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A Management Myth Busted

on Dec 18 in Leadership tagged by

For years, management classes have been teaching students that it is the leader’s job to motivate people, and for years, leaders have been attempting to do exactly that—with mixed results. Sometimes the tactics and tricks were successful; sometimes they were disastrous. Continue reading “A Management Myth Busted” »

Managing Individuals: One Size Does Not Fit All

on Nov 16 in Leadership tagged by

In a recent article, “World’s Simplest Management Secret,” Geoffrey James argued that management books have it wrong since they tell you to manage “people.” When in reality, you can only really manage individuals, and individuals are unique. The trick he shared is to ask each individual how they like to be managed. While his suggestions of customizing your dealings with each person are good, his assertion that “The only way is to ASK” how a person prefers to be managed is not true.

A good personality assessment will also provide insights into understanding the unique aspects of each individual and keys to managing him or her. By knowing how to approach a person to maximize communication, provide help/support, and engage cooperation, you can maximize your effectiveness as a leader. By understanding each person’s learning needs, trust requirements, decision-making style, and intrinsic reward system, you can minimize frustration and needless upsets. Finally, by matching the job description to what kinds of work each person actually enjoys doing, you ensure engagement, productivity, and peak performance.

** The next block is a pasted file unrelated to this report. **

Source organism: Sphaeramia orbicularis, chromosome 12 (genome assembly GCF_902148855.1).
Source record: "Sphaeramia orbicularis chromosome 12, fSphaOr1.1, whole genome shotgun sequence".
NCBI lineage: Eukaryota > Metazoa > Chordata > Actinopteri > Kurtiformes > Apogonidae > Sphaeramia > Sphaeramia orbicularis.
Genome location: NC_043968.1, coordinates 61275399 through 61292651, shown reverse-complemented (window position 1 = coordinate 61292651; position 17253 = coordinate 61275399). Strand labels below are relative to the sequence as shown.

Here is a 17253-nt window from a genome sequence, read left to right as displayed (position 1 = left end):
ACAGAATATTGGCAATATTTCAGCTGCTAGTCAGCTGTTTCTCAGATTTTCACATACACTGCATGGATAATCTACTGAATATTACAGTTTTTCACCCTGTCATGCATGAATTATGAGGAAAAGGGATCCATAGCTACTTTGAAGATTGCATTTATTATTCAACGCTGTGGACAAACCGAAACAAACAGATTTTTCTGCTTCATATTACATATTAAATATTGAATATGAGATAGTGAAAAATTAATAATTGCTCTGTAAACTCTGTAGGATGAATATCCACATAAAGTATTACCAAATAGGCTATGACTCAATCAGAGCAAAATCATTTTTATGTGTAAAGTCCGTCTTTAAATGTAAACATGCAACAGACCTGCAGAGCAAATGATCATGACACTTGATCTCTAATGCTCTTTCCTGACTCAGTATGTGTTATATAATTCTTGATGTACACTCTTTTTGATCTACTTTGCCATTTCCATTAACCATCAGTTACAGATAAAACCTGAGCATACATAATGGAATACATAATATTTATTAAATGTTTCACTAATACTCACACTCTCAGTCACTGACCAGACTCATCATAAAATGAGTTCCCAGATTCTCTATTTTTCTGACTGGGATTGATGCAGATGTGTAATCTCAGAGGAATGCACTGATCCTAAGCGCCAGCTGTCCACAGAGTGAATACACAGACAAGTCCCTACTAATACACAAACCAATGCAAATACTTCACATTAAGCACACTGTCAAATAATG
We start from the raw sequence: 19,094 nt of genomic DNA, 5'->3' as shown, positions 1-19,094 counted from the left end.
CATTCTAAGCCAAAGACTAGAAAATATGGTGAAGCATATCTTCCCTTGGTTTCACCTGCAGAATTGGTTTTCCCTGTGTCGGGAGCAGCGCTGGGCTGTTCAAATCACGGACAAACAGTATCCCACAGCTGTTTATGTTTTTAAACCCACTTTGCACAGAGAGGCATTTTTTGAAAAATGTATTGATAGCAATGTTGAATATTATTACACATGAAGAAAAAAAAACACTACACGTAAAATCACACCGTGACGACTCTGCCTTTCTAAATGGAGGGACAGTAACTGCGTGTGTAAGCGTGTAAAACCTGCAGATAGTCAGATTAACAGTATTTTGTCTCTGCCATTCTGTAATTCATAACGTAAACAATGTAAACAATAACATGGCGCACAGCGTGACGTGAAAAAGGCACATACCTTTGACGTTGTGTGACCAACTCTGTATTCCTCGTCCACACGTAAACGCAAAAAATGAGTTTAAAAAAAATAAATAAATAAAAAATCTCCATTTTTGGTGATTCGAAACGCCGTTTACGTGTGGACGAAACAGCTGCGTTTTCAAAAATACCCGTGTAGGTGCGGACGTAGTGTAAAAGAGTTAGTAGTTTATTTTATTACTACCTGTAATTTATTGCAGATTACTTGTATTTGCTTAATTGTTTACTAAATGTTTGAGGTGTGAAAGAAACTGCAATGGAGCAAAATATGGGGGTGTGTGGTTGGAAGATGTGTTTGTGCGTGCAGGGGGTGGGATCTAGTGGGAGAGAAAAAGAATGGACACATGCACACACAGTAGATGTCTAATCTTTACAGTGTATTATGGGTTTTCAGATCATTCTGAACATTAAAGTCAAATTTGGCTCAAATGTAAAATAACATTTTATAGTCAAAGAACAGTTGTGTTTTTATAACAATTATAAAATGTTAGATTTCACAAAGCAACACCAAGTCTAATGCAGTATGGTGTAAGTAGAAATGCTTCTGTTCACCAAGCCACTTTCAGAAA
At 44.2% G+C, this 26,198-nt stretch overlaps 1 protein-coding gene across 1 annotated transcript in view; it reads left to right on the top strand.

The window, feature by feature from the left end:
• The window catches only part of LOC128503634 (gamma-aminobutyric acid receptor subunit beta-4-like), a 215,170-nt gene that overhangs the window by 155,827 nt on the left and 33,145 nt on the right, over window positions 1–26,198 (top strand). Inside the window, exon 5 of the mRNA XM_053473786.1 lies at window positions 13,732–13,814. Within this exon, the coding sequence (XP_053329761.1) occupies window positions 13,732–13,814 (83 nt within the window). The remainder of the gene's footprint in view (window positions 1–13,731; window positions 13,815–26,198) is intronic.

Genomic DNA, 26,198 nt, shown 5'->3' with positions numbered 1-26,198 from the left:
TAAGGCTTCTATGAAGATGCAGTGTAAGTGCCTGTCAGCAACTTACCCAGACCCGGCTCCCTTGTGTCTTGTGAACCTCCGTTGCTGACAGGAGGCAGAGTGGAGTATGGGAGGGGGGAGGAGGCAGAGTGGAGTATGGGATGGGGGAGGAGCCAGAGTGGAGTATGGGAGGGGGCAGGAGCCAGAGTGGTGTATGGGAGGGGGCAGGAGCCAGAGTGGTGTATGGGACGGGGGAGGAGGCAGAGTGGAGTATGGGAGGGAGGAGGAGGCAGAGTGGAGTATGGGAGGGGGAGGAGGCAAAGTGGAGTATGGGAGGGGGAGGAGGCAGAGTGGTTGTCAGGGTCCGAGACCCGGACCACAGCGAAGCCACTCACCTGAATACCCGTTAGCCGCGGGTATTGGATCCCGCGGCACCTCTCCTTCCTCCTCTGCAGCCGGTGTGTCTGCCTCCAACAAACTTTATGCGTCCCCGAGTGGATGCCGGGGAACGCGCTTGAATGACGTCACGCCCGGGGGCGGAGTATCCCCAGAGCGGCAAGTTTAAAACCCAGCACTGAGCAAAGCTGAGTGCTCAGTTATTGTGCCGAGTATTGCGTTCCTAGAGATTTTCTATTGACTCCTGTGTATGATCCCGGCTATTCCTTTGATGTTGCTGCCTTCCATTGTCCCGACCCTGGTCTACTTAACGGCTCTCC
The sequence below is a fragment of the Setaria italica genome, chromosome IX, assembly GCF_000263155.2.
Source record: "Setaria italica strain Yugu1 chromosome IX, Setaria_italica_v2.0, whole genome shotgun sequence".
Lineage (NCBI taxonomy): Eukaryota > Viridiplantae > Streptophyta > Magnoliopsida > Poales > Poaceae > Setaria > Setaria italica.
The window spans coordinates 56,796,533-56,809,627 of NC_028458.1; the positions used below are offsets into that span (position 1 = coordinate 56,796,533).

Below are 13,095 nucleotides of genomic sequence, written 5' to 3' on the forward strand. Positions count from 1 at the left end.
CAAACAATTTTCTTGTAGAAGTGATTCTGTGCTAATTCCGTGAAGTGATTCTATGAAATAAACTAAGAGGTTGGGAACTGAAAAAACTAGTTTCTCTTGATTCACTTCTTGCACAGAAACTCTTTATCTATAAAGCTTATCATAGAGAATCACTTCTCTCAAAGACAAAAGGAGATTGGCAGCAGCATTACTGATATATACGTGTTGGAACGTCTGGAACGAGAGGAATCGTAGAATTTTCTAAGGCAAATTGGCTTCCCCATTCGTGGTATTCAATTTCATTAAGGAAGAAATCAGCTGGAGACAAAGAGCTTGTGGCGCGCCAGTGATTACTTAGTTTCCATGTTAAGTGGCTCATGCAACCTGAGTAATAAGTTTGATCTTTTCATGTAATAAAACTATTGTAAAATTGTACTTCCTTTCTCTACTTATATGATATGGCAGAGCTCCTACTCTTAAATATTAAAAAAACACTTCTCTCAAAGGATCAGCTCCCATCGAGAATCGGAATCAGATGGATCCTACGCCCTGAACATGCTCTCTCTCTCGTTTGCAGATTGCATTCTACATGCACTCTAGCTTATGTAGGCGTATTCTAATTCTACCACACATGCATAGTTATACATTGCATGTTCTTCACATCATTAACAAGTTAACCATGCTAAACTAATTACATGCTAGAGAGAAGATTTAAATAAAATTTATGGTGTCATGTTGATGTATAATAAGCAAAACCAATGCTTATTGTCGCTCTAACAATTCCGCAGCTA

When you eliminate the guesswork in what makes a person tick, you are able to flex your leadership style and be effective with every person. Because it is not a “one-size-fits-all” world, using tools to customize your dealings with human beings is not only smart, it’s essential.


on Nov 02 in Personality tagged by

When your needs are not met, you may feel let down and disappointed. Sometimes, you unconsciously undermine yourself by failing to communicate your needs to other people. Because you feel your unmet needs, you may assume that others know where you are coming from. For you, it is so obvious that you may proclaim: “Well, that goes without saying!”

Ultimately, by failing to communicate your needs, you set up conditions where you are neglecting or even working against yourself, which can lead to miscommunication, frustration, or anger. When others fail to recognize and honor what you must have, you may experience a “needs” jerk reaction. As you react, others don’t see your needs; they see your reactive jerk. To avoid being reactive, remember to proactively:

  1. Take time to self-nurture every day; do what you need to do for yourself.
  2. Communicate what you need to others.
  3. When you have concerns, verbalize them as concerns.
  4. Take your temperature by asking: “What am I feeling about _____?”
  5. Be positively selfish so that you may be selfless.

The Fear Factor

on Sep 24 in Leadership tagged by

A clear vision and organizational alignment are major concerns for leaders grappling with change and maintaining competitiveness. Establishing and articulating a coherent picture of the future is a challenge in itself, but then leaders must engage the capital resources (including human) to achieve it. While many things can block engagement and create distractions, one that often rears its ugly head is fear. Fear is evoked when people perceive they have no control over their situation, and once unleashed, it creates a negative downward spiral, making recovery difficult. Continue reading “The Fear Factor” »